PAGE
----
He had expressed how pleased and encouraged he was with how the Jessies chose to respond. In turn, Loewen was happy to hear he had zero criticism of their response.

      Loewen's understanding of systemic racism demonstrates that for her, these issues aren't something to be silenced or ignored but talked about openly.

      "I know that when it comes to these kinds of conversations, if you get too caught up in trying to defend you're not a racist, you completely stymie the conversation because it's not about me as an individual; it's about the organization and the system and our culture and all this bigger stuff."

      This article is the second of a series. To read the first article, click here.

      You can follow Craig Takeuchi on Twitter at



      Runner Up

      Jul 24, 2015 at 6:02pm

      I've noticed a terrible lack of diversity in Chinese opera and theater, especially on mainland China! No matter. I'm sure Jessie and her fellow commissars will be on that next!



      Jul 24, 2015 at 7:30pm

      Hi Georgia Straight, you accidentally censored my comment the first time.
      Here it is again, devoid of offence:

      Has anyone considered that this could be an effect of voluntary self-segregation by racial groups in the Vancouver arts scene? Isn't it inevitable that when race-exclusive groups such as VACT (Vancouver Asian Canadian Theatre) exist they will alter the demographics of the non-racially-labelled inclusive theatre scene?

      If this isn't a fair question, could you please post a note as to why?

      A.F. Ingram

      Jul 24, 2015 at 7:32pm

      Dear Mr/Ms Runner Up: your modestly humorous observation may be a clue as to why you're merely a runner up.

      As a member of the theatre community ( and director of The Whipping Man) I feel a real need to be relevant to the place and time I live in. I hope this discussion leads to our stages being more concerned with quality of work than colour of skin, and more accepting of theatrical traditions other than those emanating from Western Europe.

      Henry J Mah

      Jul 24, 2015 at 7:35pm

      @ Runner Up

      Uh ... No.

      Unless you've consistently been to Chinese opera and theatre in mainland China, I think you bring up an apples and oranges conversation. I have no idea if cultural diversity in mainland China is an issue or not, but I would imagine at the very least it's not as blatant an issue as it is here in North America. Therefore I suggest your attempt at being clever with your comment can only be construed as racist from a white privilege/entitlement perspective.

      I further suggest your comment muddies the conversation, and in fact comments and attitudes like yours keep the systemic exclusion in place. Since you are likely a white person I would imagine that you don't see an issue, or you're wondering what the big effing deal is.

      Or you take exception to having this issue being raised, as so far it has been less of a problem for you to be included in any artistic or social activities due to the color (or lack thereof) of your skin, and it will potentially threaten your future inclusion into these activities because of a more open playing field and greater number of competitors for the same spots.

      Whatever your deal is, I think your comment is insensitive to racially diverse people and specifically to Chinese people. As our cultural norms evolve, my hope is that comments like yours will become obsolete and part of a bygone era. By opening the conversation of inclusion for the various different groups (gender, race, age, sexuality) in the arts and society as a whole, and including the telling of our stories as central characters in the mainstream, only then will the attitudes of our current society transform.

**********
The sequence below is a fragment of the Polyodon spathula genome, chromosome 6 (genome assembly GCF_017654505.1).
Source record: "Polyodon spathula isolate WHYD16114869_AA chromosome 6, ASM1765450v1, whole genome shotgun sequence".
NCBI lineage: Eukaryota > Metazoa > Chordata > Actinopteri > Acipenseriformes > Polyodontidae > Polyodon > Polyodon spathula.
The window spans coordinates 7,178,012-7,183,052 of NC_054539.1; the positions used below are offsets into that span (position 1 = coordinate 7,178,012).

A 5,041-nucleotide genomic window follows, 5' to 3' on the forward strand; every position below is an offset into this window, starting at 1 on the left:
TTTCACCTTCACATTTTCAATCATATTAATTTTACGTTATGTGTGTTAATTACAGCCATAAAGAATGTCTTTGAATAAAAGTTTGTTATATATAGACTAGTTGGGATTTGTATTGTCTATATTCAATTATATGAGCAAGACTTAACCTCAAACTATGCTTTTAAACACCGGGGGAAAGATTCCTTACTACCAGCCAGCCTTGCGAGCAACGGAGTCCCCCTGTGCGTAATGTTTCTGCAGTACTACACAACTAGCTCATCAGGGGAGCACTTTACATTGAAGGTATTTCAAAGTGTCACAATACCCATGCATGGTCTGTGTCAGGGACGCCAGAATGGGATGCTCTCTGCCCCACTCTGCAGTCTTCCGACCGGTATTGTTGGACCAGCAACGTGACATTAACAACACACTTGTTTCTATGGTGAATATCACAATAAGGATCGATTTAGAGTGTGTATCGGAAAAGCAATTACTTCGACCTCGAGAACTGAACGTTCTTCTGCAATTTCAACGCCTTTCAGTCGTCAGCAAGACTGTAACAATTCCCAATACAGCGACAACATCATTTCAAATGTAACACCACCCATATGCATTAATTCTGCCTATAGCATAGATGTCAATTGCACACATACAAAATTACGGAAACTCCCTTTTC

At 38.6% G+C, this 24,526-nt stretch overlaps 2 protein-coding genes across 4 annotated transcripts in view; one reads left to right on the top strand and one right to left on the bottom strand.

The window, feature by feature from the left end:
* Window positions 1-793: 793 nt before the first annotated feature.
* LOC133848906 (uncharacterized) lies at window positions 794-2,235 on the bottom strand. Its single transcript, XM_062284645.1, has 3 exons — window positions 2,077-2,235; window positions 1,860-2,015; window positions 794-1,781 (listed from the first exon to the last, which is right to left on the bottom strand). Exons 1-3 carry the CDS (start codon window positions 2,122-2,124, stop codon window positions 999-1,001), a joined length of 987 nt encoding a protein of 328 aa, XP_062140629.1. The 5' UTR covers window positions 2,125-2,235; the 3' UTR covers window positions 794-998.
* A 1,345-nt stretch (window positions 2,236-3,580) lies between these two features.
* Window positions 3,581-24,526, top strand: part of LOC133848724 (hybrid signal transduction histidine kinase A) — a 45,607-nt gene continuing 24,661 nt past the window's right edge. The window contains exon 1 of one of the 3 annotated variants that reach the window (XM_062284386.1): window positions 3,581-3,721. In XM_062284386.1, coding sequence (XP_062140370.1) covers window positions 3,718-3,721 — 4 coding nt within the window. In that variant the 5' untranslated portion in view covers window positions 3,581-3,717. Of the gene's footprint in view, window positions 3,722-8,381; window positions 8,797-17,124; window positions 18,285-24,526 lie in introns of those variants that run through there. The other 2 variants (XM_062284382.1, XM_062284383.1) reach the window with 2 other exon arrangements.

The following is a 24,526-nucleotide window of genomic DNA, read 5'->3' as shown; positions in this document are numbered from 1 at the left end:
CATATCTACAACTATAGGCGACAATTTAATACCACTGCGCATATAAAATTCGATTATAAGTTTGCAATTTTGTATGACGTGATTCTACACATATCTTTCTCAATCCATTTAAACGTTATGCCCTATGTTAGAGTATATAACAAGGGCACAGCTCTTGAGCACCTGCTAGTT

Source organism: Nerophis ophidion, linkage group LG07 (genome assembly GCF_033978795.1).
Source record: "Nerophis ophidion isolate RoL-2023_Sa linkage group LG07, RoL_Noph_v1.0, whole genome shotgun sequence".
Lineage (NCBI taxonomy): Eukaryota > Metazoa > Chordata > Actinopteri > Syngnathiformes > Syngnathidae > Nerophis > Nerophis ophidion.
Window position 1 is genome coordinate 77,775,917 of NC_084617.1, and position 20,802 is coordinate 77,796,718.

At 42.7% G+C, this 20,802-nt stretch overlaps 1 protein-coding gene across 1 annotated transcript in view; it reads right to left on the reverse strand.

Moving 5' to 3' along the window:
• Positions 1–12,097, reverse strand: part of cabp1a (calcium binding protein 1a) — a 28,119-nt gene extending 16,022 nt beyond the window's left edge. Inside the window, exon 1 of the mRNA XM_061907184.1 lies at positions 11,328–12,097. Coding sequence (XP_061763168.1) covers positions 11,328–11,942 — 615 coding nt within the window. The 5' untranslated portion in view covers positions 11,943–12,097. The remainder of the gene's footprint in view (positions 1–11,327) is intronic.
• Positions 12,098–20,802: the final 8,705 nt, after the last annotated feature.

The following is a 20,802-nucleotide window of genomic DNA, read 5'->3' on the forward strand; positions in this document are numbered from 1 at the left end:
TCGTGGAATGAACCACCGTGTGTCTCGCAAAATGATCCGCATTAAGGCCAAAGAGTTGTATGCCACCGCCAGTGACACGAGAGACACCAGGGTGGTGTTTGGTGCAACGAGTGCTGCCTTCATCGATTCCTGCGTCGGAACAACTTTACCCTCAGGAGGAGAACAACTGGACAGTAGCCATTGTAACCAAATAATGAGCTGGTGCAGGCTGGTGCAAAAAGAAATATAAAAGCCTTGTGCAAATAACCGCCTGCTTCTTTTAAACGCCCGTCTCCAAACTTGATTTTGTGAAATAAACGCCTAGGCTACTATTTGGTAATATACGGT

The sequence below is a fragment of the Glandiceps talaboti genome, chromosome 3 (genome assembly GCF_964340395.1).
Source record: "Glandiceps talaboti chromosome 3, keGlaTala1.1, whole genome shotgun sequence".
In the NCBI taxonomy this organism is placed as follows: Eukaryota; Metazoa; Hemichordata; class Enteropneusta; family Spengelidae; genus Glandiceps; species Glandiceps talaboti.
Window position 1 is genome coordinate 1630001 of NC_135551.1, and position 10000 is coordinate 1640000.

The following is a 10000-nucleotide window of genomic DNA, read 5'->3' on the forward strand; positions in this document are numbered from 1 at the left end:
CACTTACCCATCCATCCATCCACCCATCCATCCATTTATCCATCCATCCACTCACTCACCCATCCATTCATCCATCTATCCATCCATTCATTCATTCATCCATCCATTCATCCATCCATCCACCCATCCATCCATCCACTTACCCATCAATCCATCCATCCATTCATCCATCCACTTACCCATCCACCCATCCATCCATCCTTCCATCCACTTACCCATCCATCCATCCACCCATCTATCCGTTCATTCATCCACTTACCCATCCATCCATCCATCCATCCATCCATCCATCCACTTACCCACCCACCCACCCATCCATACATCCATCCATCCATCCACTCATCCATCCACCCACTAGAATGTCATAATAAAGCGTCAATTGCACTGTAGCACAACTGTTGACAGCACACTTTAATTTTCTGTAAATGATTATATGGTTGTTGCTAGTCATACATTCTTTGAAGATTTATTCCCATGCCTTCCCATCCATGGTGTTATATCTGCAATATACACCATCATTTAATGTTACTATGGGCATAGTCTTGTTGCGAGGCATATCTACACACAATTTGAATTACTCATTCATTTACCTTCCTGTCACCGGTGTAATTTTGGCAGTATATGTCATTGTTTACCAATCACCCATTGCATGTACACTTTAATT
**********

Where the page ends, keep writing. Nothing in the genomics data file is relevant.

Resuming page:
Martin Dunphy

      Jul 24, 2015 at 9:17pm


      Although I did not see your original post, comments are only very rarely "accidentally" deleted.
      Choose from the following possible reasons for deletion (and if you still have your original version to check, keep in mind for the future):
      -racist content
      -legally actionable content (libel, etc.)
      -ad hominem attack
      -poverty bashing
      That covers most of the (usually inadvertent) reasons the Straight deletes comments. (FYI, obviously, we will not edit posts to remove offending material, not even for one word. It's either in or out, and I am happy to report that the vast majority are posted.)

      Thanks and have a great evening.

      Henry J Mah

      Jul 24, 2015 at 11:58pm

      @ Jurgen: "Has anyone considered that this could be an effect of voluntary self-segregation by racial groups in the Vancouver arts scene? Isn't it inevitable that when race-exclusive groups such as VACT (Vancouver Asian Canadian Theatre) exist they will alter the demographics of the non-racially-labelled inclusive theatre scene?

      If this isn't a fair question, could you please post a note as to why?"

      Uh ... no, no, and ... no, it's not a fair question. My note as to why:

      1) voluntary self-segregation in the Vancouver arts scene: Have you considered why this has even occurred? It's because these groups were excluded FIRST in the mainstream. So in order to get their stories told, they formed a theatre group/society to be seen and heard by at least their own communities.
      2) non-racially-labelled inclusive theatre scene: Have you seen most theatre productions in town, or are you just blind to any skin color other than white, and any gender other than male? And "non-racially-labelled": I can't believe you can say this with a straight face. It's a HUGE misnomer, AND it's both wrong and misleading. If you don't see the issue with what you've said here, it's because you're a white male. It's implied that you're already included based on those two things. So what's the problem? It's called "systemic white privilege".